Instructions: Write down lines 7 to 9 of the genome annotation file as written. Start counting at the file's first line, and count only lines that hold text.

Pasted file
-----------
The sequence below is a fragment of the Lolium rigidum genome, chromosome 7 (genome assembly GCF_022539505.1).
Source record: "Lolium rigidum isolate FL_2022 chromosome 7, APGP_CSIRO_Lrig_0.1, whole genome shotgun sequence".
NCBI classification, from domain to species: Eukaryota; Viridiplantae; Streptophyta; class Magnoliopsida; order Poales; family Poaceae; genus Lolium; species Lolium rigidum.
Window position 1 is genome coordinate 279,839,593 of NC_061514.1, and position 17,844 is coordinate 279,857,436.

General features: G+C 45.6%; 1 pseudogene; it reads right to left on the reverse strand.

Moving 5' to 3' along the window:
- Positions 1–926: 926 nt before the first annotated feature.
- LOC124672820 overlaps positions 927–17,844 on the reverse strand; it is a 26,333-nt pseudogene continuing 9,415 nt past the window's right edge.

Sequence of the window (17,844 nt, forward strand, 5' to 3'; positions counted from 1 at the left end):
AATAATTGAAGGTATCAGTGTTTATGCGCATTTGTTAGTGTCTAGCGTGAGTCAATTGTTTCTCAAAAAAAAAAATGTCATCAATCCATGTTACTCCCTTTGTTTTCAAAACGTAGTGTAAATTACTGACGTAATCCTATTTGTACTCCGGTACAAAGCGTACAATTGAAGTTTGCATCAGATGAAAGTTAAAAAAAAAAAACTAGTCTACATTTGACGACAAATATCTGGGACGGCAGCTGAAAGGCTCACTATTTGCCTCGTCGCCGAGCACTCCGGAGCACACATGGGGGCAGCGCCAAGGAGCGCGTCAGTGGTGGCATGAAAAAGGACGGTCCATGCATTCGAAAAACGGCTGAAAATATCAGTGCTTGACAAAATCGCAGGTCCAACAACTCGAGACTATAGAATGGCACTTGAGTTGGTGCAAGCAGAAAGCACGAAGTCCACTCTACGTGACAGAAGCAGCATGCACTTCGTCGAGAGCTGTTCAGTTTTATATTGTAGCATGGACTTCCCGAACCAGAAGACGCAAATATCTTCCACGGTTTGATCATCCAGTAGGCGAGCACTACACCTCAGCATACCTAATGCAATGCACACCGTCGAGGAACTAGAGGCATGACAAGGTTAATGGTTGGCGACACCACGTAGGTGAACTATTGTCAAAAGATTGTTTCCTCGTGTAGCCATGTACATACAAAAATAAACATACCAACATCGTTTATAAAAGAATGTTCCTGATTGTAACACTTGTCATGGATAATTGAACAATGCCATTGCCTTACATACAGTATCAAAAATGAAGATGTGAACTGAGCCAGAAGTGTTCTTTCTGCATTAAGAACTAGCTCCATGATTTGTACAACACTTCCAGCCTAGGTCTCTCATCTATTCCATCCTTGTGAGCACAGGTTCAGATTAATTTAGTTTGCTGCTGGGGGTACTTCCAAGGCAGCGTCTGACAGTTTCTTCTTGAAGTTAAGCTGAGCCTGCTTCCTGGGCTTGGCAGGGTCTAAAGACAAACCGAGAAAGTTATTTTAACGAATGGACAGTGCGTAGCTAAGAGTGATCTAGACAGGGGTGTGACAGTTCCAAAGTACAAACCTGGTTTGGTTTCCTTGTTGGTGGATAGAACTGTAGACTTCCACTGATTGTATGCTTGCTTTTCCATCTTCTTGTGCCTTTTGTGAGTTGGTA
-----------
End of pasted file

- Positions 1–926: 926 nt before the first annotated feature.
- LOC124672820 overlaps positions 927–17,844 on the reverse strand; it is a 26,333-nt pseudogene continuing 9,415 nt past the window's right edge.

Sequence of the window (17,844 nt, forward strand, 5' to 3'; positions counted from 1 at the left end):